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The 'Stone Soup' of Filmmaking

When I was growing up, my mother used to make the most delicious split pea soup I have ever tasted. Rather than it being thin and gruel-like, as is often the case with split pea soup, hers was hearty and full of big chunks of potatoes, carrots, and ham. When you ate a bowl full of it, you were left warm inside and very pleasantly full.

What brings up this reminiscent recollection of soup in this April editorial, you may ask?

Well, a lot of people have asked me how Microfilmmaker was started…what purpose it's designed to really serve…and why I think that the team at Microfilmmaker is in a position to actually help filmmakers. I mean, when it comes down to it, just who do we think we are? None of the members of our team are multi-million dollar movie moguls and, as such, there's a question in some people's minds as to the validity of this magazine. Every time I hear a question like this, I am reminded of the Story of Stone Soup.

For those of you unfamiliar with the Story of Stone Soup, it is the story of a wandering beggar a few hundred years ago. The beggar wanders into a small village and, because he's very hungry, he asks a number of the wealthier villagers if they can spare any food. The farmer says that he has no vegetables, the butcher says he has no meat, the dairymaid says she has no milk…in fact, no one seems to have any food at all when the beggar talks to them!

The beggar then sits down in the square and thinks for a moment. He notices a few poor people in the town who are hungry like he is and a few more who have a little food to eat, but not even enough for a single meal, let alone enough to share with him. Meanwhile, the wealthier members of the town don't seem to be willing to help anyone else. As he thinks about these things, he hatches a brilliant plan.

He stands up in the middle of town and announces for all the villagers to hear that he will make an amazingly delicious soup from "nothing more than a few stones and some water." Because of the absurdity of his claim, the entire village draws near to see if he can accomplish it.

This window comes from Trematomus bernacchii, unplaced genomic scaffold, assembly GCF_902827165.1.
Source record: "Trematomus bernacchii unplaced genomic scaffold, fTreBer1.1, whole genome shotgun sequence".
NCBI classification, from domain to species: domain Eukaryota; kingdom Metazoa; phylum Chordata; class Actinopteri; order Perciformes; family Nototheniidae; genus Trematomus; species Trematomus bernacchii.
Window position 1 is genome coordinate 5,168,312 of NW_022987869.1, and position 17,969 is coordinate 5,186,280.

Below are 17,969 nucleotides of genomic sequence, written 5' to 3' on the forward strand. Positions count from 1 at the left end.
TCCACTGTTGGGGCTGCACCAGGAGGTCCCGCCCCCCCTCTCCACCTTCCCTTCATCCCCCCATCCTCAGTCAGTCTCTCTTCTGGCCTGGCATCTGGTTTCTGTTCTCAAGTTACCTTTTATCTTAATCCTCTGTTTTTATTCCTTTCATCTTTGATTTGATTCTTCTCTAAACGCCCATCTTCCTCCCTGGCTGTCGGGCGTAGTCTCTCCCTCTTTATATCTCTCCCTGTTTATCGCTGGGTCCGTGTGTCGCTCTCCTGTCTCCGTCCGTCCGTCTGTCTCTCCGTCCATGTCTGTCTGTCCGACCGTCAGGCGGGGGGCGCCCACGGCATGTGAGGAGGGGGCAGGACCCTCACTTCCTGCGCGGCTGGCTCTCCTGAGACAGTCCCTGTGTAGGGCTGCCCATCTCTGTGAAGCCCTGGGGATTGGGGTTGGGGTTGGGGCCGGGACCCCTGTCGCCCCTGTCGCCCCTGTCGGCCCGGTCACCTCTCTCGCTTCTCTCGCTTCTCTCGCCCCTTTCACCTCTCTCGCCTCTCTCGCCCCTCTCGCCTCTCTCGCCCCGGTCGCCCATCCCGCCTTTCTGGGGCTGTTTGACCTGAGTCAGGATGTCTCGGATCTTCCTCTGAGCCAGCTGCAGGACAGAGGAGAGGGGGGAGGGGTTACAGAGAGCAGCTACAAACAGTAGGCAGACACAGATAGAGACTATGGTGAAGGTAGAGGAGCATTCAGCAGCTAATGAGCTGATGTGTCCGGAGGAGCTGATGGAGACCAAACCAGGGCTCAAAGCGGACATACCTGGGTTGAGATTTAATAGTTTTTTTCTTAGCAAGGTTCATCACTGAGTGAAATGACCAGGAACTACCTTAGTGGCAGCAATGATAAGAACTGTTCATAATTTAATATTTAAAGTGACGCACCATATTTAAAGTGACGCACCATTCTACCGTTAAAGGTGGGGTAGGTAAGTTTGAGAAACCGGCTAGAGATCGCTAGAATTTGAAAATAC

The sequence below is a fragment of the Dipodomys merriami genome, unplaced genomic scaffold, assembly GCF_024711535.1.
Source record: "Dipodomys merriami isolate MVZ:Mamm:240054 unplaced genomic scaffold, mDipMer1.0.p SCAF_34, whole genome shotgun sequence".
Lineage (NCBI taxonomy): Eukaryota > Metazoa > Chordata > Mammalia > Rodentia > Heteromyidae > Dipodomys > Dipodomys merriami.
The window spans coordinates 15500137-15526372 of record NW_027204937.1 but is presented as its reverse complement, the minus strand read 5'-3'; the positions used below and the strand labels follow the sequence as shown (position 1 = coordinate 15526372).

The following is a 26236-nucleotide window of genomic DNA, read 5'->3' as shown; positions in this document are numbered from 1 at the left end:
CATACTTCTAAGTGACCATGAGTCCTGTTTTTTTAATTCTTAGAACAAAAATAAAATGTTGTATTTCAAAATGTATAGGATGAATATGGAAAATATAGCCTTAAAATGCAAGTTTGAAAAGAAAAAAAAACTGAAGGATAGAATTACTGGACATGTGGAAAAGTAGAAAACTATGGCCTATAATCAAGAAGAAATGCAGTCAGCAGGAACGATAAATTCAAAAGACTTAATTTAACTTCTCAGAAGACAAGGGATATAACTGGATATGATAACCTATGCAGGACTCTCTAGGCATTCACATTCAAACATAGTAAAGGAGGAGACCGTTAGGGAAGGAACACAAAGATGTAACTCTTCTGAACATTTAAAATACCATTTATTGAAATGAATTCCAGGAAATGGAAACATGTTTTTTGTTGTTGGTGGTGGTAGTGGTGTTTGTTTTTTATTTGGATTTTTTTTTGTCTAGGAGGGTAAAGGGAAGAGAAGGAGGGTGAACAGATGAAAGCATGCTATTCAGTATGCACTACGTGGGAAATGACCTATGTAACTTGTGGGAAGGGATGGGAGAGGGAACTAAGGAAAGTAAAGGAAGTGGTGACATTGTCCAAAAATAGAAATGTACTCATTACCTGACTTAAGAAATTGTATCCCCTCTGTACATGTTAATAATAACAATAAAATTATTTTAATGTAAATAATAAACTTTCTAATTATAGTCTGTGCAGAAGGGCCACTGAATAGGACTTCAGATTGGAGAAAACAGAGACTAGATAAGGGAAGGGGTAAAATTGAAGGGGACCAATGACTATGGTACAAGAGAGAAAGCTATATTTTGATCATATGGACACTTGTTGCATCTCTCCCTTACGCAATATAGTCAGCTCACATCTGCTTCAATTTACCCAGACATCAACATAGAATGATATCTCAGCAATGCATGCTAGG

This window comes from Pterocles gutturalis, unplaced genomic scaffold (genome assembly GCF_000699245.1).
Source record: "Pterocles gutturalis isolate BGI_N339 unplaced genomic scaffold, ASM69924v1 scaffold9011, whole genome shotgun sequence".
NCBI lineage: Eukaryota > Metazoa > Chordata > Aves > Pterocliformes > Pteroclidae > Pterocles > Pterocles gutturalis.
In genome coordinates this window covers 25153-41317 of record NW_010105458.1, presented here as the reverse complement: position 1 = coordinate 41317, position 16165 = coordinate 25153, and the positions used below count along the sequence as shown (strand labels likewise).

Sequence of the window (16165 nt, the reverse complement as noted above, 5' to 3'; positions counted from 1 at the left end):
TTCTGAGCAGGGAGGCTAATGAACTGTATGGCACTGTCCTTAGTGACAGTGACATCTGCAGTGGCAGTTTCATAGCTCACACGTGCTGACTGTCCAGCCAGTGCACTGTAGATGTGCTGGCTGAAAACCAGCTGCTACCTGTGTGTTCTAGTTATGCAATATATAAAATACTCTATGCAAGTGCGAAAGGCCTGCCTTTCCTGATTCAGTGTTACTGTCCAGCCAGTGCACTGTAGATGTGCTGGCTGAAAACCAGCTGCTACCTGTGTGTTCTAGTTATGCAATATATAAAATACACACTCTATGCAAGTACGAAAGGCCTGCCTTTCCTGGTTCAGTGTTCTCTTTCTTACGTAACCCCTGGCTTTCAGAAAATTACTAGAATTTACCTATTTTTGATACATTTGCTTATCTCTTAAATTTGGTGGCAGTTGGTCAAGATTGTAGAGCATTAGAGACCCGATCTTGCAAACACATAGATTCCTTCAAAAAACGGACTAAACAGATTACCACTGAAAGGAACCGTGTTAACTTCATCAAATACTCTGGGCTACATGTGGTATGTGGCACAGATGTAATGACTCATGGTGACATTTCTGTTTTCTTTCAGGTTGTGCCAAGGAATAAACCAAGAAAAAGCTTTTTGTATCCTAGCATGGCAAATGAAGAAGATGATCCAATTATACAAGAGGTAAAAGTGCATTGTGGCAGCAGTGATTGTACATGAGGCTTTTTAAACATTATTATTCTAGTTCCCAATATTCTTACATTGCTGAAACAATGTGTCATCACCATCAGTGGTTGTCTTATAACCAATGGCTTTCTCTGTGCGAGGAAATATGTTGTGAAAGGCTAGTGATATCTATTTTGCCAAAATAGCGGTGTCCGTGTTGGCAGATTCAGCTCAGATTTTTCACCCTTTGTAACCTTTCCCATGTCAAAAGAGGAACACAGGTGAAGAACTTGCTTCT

"Well, obviously, if we're going to make soup, we need an iron cauldron," the beggar begins. "Can anyone fetch us an iron cauldron?"

"I've got a real big one," one housewife volunteers and scurries to her home to get the cauldron.

"And of course, we'll need a fire to heat the soup over," he continues. "Does anyone have some logs and kindling they could bring for the fire? How about a cauldron holder to let it hang over the fire? Oh, and a stick to stir it with?"

A woodchopper raises his hand to volunteer the firewood while another housewife volunteers the cauldron holder and stirring stick.

"Now, of course, we'll need some fresh water," the beggar explains after everything has been brought.

"I can draw a few buckets of fresh water for you," a young girl volunteers.

"Perfect," the beggar smiles. "After that, I just need a few stones."

As the water is placed in the pot and the fire is kindled, the beggar wanders about the square until he finds two or three stones that look like they're just the size he needs and throws them into the pot.

As the crowd waits expectantly, he points out, "This stone soup is going to be delicious just as it is, but it's too bad we don't have some carrots we could add to it as well, because that always brings out new flavors."

One of the farmers raises his hand and says, "Y'know, I've got some extra carrots I could throw in there, if it'll make it taste better."

When the farmer brings the carrots, he also brings a knife and the beggar proceeds to peel the carrots and slice them into the pot.

After that the beggar sighs, "It's too bad we don't have some beef we could add, because I've always found that beef really brings out the flavor of the carrots in the stone soup."